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I am left feeling unnerved by the sudden presence of a bird wreathed in superstition and legend at my kitchen window.
These are not eye-catching creatures. Field guides often describe them as “undistinguished”. But, in this unfamiliar and far from reassuring world, discovering a flycatcher in my garden has brought me great delight.
An exotic, acquisitive bird-watching trip on the other side of the world already feels like an artefact of another age. Now the creatures in my garden are helping me to think about the nature of community.
The humble berry can bring festive magic – and rare winter visitors.
What I’m witnessing is the nuptial flight of a species called Lasius niger, the common black ant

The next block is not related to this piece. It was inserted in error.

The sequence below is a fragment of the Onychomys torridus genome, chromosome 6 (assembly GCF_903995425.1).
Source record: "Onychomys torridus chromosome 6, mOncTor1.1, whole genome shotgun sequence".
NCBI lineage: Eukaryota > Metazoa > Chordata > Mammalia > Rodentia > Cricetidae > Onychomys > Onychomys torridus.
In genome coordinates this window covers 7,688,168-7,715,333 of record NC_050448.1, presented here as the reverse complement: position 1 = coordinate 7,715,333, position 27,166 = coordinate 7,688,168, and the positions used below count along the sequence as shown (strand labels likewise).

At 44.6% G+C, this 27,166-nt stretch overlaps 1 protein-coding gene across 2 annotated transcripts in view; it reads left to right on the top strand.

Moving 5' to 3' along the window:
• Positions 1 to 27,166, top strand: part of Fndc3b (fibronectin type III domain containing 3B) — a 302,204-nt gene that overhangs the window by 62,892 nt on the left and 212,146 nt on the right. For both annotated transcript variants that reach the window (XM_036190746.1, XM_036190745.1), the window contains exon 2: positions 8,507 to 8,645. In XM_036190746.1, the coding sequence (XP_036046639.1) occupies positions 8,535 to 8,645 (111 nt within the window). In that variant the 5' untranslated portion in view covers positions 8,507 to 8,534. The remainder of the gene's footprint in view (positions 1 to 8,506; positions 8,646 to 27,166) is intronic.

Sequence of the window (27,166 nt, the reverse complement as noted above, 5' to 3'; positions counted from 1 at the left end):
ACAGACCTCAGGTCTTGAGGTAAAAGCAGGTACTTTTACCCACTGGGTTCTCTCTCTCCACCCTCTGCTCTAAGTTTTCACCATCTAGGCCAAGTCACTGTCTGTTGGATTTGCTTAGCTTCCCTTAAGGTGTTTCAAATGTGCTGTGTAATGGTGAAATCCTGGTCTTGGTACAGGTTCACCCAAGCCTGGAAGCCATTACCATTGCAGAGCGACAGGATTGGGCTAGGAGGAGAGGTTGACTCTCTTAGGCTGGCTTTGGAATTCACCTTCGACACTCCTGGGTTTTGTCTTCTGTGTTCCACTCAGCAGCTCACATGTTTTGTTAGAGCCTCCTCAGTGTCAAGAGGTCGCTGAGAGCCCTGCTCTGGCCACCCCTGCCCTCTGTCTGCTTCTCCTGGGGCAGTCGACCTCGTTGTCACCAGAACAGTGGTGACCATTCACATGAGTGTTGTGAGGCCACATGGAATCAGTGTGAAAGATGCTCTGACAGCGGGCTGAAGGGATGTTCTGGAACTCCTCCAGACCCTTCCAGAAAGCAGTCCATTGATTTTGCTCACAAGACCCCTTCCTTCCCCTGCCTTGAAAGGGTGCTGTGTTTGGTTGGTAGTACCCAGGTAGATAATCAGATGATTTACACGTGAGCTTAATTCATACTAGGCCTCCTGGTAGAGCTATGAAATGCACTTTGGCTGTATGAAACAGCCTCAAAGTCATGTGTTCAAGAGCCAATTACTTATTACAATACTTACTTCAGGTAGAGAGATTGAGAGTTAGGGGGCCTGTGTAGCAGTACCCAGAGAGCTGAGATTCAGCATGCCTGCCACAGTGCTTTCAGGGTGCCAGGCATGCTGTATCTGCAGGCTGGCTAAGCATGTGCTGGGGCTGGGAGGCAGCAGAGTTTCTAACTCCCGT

Author and naturalist Helen Macdonald reflects on creating homes for nesting birds, and the joy she gets in return
A winter wood reveals the bones of the landscape it grows upon, the geographical contours of slopes, gullies and hollows.
Imagine a slim bird like a big swift, one as long as your hand from wrist to fingertip, and with huge, black-ink anime eyes.
As a child, I lived in dread of jellyfish. As an adult, my horror turned to wonderment, love and awe.
Since its publication in 1967, The Peregrine has been celebrated as the “gold standard” of nature writing, counting Werner Herzog amongst its devoted fans.